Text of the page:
Most of the products that I found were coffee, tea, handcrafts, sugar, bananas, honey, cotton, fresh fruit, chocolate, flowers and gold.  I also found some sports balls, particularly soccer balls; however, with my soccer children all being adults now, there was not anything there for me.  After poking around some more, I found some nice scarves.

Then needing a break, I visited my favorite local garden store, Homestead Gardens, where lo and behold, I was greeted by a beautiful display of fair trade roll-on bracelets by a company called Aid Through Trade.





Then I went to Target and found that several of the products they carry are certified green and fair trade.  I am confident that with more time, for visiting stores in my area, I will find many other fair trade products.

On my return to my computer, my search for “fair trade” products took a new and unexpected turn.   I branched out beyond the restrictions of sites operated by the major fair trade organizations, and instead, looked for products, particularly clothing, that I liked.  In each instance, while browsing the various online company catalogs, I also read the sections of the websites entitled “our story” or “our mission” and discovered many businesses, who may not carry the “fair trade certification” issued by the major fair trade organizations or federations, but who endorse sustainability, practice fair trade in their dealings with exporters who provide their materials and who promote conservation and clean energy initiatives.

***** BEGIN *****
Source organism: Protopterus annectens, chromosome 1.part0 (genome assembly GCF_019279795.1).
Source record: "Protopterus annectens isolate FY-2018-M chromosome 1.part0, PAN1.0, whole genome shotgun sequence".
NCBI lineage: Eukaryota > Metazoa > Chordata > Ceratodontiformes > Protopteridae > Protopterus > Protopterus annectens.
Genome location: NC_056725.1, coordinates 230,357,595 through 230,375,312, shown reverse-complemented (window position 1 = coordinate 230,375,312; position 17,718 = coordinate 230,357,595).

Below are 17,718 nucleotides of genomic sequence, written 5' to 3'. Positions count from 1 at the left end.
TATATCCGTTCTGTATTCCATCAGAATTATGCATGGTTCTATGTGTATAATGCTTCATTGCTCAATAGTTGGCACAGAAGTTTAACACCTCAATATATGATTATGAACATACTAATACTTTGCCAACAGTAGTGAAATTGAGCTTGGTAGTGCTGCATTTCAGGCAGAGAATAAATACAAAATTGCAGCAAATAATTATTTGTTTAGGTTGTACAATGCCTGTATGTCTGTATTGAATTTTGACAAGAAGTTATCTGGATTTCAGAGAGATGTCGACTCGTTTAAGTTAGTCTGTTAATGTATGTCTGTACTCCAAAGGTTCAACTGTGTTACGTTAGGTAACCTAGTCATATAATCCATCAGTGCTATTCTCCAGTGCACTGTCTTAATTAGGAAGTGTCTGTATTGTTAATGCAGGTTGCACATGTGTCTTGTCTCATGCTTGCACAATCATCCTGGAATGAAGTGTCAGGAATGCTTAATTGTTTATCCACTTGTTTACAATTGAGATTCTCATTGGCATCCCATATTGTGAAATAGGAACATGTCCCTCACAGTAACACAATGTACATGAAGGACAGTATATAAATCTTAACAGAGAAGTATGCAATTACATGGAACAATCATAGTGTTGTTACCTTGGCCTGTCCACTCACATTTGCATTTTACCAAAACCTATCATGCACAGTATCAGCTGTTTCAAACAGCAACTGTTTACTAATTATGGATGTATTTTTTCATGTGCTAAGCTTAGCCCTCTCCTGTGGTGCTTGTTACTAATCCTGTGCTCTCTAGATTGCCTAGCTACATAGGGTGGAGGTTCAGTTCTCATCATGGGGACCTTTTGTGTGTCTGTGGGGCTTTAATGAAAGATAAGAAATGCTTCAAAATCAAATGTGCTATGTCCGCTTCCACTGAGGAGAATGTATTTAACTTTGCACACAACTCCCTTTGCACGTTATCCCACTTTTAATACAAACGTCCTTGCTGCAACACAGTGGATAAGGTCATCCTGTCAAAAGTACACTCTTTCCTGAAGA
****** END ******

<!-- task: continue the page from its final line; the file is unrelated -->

The lesson learned here is that we definitely should support the certified fair trade organizations for the remarkable work that they perform and their efforts to ensure decent wages to exporters of so many of the products that we enjoy.   However, we also should support companies not listed on these sites under these “certified fair trade labels”  who also work hard to deliver quality products, treat their employees and their business partners fairly while investing in their local communities.  These companies often are under the radar of widespread advertisement, but they are the “fair trade treasures.”  I hope that each of you will get out this month and do a little shopping, paying visits to small businesses and boutiques in your neighborhoods to discover your own “fair trade treasures.”  To do so is to live green, be green.

Nativity scene at Sacred Heart Catholic Church...

Nativity scene at Sacred Heart Catholic Church, in the historic Barelas neighborhood, Albuquerque, NM, Jan 2008. (Photo credit: Wikipedia)

Black Friday is approaching fast, and with it comes the official start of the Christmas shopping season, which we hope will culminate into a great green Christmas.  Now is the perfect time to put into place a game plan to ensure that this hectic time of our lives can proceed as smoothly as possible.  Also, with some planning, we can have an enjoyable holiday without disrupting our commitment to live green.

A great place to begin with our holiday planning is in the selection of retailers to shop for holiday foods, gifts and decorations.  A good source to make this determination is Newsweek Green Rankings.  This website provides several listings, including the greenest retailers in America, the World’s greenest companies, as well as the least greenest companies.  Additionally, listings per industry, such as food and tech companies also are provided.  In reviewing these entries, the savvy green shopper can see how publically traded companies in the United States are globally rank “based on their actual environmental footprint, and sustainability communications“.  These rankings have been produced by Newsweek in collaboration with Trucost and Sustainability, two leading environmental organizations.  Making this list is not a matter of choice, and companies cannot opt out of inclusion.  These evaluations provide green-minded consumers an excellent resource to make informative decisions on businesses worthy of their dollars.